CARTHAGE (AP) - Virginia Grunst can remember her daughter's infections laugh, happy smile and long blond hair like it was only yesterday when she left.
The pain in her eyes shows the suffering of a mother who hasn't heard from her daughter in 26 years.
This spring, Grunst and her family plan to memorialize her daughter, Clara Grunst, who disappeared on Oct. 9, 1984, an acceptance of reality by a family that still hopes to learn the fate of their daughter and sister.
Clara Grunst was 21 when she disappeared.
"Now she would be 47," Virginia Grunst said. "We're going to have a memorial for Clara probably the first part of May. It's cold weather now and I haven't had time to contact her friends that I want to contact. Clara had a lot of friends and I'm constantly, even now, running into people who say, when I write a check or something, they'll say 'are you Clara's mother?' and 'did you ever hear from her?'"
Virginia Grunst last saw her daughter at a truck stop on south Range Line Road in Joplin, south of Interstate 44, where she was getting into a truck with a stranger to ride to Milwaukee, Wis., where she was living and looking for work.
Virginia Grunst said she and other relatives had tried to convince Clara of the dangers of hitchhiking, but to no avail.
"Clara hitchhiked around the country, she loved to hitchhike, it was just in her blood," Virginia Grunst said. "She liked to travel and shop and every time she would come home she would bring me something from some state she had been in. It's just what she liked to do, but she didn't have to hitchhike because at the time she disappeared, she was carrying a large sum of money that her brother had given her and he had bought her a new suede coat that was over $100. It was still in the store wrapper, so robbery could have been the motive."
The last her family heard from her was on the CB radio as she talked with her brother for several minutes before the truck moved out of range.
"We've gone to California on leads and Canada and all kinds of places trying to find some trace of her," Virginia Grunst said. "At one time, before she disappeared, she went with a truck driver and he lost his job.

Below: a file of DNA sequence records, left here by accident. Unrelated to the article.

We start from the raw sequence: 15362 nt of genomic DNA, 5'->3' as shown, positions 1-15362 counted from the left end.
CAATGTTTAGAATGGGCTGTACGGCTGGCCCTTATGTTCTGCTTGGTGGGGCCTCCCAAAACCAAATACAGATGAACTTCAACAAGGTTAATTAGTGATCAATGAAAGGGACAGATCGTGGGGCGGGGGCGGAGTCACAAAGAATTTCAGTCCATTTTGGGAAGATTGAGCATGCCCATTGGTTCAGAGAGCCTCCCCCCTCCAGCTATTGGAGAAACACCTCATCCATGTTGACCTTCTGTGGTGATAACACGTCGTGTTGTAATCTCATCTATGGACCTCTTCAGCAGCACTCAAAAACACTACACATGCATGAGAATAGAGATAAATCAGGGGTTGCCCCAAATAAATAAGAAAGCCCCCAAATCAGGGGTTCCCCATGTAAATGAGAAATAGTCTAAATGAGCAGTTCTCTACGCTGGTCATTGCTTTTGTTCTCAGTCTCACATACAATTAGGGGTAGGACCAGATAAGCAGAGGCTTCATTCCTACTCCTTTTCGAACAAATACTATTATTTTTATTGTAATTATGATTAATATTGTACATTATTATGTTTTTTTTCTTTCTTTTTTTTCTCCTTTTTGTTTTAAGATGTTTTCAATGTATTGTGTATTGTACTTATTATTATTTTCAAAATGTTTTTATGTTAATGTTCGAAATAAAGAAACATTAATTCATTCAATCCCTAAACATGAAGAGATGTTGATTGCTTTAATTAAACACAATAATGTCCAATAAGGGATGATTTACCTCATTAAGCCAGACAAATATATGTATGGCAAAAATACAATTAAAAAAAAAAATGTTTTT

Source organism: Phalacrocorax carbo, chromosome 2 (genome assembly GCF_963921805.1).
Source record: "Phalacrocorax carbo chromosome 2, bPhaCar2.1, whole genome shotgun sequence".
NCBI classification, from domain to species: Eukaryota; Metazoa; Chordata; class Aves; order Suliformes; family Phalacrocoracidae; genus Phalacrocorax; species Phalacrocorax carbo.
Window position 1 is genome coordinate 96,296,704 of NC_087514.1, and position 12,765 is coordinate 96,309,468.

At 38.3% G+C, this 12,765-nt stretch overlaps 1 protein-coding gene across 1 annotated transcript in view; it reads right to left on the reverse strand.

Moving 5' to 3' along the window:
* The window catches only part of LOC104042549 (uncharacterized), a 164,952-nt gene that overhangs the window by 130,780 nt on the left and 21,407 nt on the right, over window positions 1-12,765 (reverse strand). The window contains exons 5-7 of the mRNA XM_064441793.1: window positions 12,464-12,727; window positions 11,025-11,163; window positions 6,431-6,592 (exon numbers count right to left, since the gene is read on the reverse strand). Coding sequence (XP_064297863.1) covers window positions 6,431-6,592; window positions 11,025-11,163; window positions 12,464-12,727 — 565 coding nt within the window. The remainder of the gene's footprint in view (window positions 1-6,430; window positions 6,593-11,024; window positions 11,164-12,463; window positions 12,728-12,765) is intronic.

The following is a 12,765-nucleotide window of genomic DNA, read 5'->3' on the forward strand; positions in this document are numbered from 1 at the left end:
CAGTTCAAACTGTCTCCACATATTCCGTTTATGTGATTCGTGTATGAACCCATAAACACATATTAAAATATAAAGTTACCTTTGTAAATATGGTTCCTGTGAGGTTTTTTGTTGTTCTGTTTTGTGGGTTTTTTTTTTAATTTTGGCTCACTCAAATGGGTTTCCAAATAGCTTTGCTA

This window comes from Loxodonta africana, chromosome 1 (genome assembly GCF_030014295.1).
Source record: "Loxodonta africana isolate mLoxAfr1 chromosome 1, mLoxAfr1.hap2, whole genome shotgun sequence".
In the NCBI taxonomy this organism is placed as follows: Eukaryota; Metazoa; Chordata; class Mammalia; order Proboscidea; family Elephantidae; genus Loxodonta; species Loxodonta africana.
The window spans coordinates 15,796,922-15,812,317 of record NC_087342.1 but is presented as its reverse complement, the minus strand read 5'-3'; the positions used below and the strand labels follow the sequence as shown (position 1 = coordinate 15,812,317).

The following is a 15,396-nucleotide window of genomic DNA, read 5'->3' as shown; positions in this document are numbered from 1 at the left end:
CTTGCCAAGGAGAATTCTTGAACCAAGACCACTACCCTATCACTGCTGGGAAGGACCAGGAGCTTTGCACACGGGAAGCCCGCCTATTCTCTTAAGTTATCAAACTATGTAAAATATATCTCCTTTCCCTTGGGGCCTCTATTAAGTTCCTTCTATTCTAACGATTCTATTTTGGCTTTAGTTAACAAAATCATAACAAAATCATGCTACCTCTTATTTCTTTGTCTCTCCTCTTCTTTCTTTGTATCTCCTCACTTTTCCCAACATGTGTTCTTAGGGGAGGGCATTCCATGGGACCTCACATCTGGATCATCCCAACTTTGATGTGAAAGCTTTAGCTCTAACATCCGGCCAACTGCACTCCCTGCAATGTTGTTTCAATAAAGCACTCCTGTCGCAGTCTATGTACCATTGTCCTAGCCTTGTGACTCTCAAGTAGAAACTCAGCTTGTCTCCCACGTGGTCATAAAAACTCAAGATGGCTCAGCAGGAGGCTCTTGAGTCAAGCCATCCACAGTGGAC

"After she disappeared - he wasn't going with her at the time she disappeared, they had already broken up - he drove a truck that was based out of Fontana, Calif., so he did a lot of looking for her. He said if he found her he would put her in the truck and drive her home but he couldn't find any trace of her."
Virginia Grunst said the family reported Clara's disappearance to the Newton County Sheriff's Department.
She said deputies told her they questioned the driver of the truck Clara was last seen riding in, and he has told several different stories about what happened to Clara in the years since the disappearance, but investigators could never get enough evidence to seek charges for a crime.
Newton County Sheriff's Chief Deputy Chris Jennings said the case is still open, but there isn't much investigators can do at this time but wait.
Jennings said Clara was reported to have been seen making a phone call in Pittsburg, Kan., days after she was last seen in Joplin, but they have no information on her after that.
Virginia Grunst said she's come to grips with the reality that her daughter likely will not come home alive, but she would like to know what happened to her.
"After this long, I don't know if we'll find her or not," Virginia Grunst said. "I hope that the person she left with, if he knows what happened, he would tell someone, not to have him prosecuted, but so we could bring her home. He could die or get killed and never tell us. That's one thing I'd like to see happen, but he's not going to do it."